Last October, Westlands Water District completed construction of the Lower Yolo Restoration Project (Project), which restored and enhanced approximately 2,100 acres of former cattle pastureland in the Lower Yolo Bypass into tidal marsh, riparian, and upland buffer habitat that will provide new sources of food and shelter for native fish, including Delta smelt and salmonids.
Completed in partnership with the California Department of Water Resources (DWR), the Project furthers the California EcoRestore goal of advancing 30,000 acres of critical habitat restoration and enhancement in the Sacramento-San Joaquin Delta. The Project also underscores Westlands’ dedication to cooperative efforts that restore biological functions needed to improve the viability native fish.
DWR recently released a video highlighting the Project and the ways in which it will benefit a wide range of species, including Delta smelt, Chinook salmon, Swainson’s Hawk and Giant Garter Snake. Here are some highlights from the video:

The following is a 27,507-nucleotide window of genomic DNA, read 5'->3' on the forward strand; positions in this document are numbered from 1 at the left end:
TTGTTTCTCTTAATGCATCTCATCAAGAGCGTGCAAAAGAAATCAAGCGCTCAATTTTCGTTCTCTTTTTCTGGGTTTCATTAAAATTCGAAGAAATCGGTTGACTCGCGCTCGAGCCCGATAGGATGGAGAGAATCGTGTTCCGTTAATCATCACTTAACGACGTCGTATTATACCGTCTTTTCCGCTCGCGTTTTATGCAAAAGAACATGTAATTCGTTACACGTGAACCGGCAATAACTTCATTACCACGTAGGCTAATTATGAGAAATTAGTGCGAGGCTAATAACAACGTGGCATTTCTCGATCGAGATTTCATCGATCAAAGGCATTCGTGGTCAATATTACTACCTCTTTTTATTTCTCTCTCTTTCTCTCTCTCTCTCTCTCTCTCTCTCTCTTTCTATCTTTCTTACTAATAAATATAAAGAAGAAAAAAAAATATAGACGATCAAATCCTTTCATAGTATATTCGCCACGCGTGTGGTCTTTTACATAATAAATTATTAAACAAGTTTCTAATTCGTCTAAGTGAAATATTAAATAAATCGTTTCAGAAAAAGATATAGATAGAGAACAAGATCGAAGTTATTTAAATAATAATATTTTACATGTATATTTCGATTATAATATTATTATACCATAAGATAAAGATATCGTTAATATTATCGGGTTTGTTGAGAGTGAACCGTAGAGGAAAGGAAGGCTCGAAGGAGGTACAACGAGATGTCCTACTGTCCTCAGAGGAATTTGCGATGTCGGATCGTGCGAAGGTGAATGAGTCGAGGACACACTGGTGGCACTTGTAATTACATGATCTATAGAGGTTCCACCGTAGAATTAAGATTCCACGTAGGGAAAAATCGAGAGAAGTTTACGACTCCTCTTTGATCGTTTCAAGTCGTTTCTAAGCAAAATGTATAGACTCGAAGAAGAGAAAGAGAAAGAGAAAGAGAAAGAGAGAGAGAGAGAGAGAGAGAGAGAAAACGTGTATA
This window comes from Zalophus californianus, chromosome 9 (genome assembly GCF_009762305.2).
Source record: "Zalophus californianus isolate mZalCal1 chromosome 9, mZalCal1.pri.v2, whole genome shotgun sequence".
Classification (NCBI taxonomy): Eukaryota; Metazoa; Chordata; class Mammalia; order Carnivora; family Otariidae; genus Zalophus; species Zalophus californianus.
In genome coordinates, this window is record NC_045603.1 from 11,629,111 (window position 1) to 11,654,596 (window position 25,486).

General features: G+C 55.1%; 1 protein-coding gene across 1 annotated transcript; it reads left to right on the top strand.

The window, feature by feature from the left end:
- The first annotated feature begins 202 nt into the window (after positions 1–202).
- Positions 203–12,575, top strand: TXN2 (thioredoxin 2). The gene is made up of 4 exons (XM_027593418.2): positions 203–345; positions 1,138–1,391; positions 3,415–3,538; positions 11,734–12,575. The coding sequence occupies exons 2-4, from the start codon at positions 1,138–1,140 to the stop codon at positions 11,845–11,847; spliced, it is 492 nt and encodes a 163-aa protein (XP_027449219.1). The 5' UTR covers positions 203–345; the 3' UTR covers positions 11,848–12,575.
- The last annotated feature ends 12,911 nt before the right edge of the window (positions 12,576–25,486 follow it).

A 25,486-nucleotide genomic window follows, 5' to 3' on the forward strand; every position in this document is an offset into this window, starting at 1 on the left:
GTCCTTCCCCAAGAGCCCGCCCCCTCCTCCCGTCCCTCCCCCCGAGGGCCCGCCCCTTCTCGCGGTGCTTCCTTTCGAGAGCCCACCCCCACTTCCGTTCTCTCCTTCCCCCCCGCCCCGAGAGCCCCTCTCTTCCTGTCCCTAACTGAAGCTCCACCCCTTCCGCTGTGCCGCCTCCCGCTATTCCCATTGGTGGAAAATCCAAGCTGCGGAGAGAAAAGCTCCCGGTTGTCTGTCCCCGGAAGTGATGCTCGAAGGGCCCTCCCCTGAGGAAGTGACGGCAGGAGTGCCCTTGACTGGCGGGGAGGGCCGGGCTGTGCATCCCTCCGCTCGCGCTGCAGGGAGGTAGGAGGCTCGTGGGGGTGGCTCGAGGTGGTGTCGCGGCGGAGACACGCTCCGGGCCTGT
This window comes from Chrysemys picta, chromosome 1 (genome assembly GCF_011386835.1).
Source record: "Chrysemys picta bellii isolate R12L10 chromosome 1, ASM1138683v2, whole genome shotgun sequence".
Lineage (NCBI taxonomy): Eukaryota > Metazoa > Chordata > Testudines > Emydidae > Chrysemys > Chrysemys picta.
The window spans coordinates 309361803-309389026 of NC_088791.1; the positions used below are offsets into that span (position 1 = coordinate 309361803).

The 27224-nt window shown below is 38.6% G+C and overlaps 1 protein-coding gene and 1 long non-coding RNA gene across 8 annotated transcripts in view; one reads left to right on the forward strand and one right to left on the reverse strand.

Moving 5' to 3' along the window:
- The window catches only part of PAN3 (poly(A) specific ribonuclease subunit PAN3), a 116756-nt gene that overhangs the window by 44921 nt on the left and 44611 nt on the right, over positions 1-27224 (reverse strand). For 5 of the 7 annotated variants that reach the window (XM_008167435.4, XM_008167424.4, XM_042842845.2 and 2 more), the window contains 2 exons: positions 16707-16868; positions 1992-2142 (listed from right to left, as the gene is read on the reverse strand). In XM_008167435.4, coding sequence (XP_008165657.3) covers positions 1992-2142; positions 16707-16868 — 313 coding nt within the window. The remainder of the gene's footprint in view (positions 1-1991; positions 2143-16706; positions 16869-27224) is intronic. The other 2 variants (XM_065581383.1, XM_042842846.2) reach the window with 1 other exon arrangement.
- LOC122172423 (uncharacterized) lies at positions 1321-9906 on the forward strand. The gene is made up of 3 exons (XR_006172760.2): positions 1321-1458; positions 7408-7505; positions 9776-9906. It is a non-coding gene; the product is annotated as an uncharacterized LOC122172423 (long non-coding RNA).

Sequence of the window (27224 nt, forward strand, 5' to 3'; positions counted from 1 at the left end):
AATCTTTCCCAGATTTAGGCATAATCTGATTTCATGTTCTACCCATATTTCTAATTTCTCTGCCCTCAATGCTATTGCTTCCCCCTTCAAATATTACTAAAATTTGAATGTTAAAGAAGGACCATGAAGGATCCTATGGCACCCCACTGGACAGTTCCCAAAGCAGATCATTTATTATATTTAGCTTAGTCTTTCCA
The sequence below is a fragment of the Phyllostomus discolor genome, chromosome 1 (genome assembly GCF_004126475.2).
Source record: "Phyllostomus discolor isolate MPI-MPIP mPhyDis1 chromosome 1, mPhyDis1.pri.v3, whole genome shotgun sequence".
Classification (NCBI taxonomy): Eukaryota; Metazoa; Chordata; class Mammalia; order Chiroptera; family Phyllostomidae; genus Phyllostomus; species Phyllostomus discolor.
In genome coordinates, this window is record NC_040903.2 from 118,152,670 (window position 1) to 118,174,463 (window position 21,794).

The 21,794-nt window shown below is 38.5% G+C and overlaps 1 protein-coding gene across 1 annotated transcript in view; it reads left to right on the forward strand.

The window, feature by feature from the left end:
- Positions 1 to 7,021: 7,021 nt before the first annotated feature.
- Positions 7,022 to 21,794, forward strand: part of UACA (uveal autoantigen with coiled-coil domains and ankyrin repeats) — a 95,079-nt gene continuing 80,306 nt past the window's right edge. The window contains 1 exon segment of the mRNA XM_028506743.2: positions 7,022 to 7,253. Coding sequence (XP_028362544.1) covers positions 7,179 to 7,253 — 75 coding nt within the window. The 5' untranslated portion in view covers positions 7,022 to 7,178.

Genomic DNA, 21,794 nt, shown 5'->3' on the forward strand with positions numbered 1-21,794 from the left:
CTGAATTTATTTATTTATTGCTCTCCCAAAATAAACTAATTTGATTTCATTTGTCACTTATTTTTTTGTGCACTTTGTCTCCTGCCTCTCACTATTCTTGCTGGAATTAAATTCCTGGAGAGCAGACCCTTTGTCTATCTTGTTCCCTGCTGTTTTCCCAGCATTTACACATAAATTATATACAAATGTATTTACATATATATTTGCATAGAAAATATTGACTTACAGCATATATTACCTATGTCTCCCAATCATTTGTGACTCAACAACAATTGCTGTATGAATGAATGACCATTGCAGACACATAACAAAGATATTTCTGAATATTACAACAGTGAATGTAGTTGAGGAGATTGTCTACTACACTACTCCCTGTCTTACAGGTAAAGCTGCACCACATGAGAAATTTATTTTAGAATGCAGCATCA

“When we take a piece of property like Lower Yolo Ranch and flood it with water, it’s just deep enough to make the right kind of food that will support Delta smelt.” – Dan Riordan, DWR Program Manager
“The State Water Project and Central Valley Project are large water delivery systems that benefit millions of Californians in the state. But, additionally, we want to be good stewards of the environment in the work we do. And, so as we’re delivering water from the Delta, it’s very important that we also protect the species that live in the Delta … This effort is really looking holistically at how do we do water delivery in a sustainable way – in a way that helps the environment and protects the environment and helps the environment recover.” – Ted Craddock, DWR Deputy Director of the State Water Project.
“This is one of a series of projects that’s being conducted in this region, all of which are going to be connected and all of which will contribute to the recovery of these species.” – Tom Birmingham, Westlands General Manager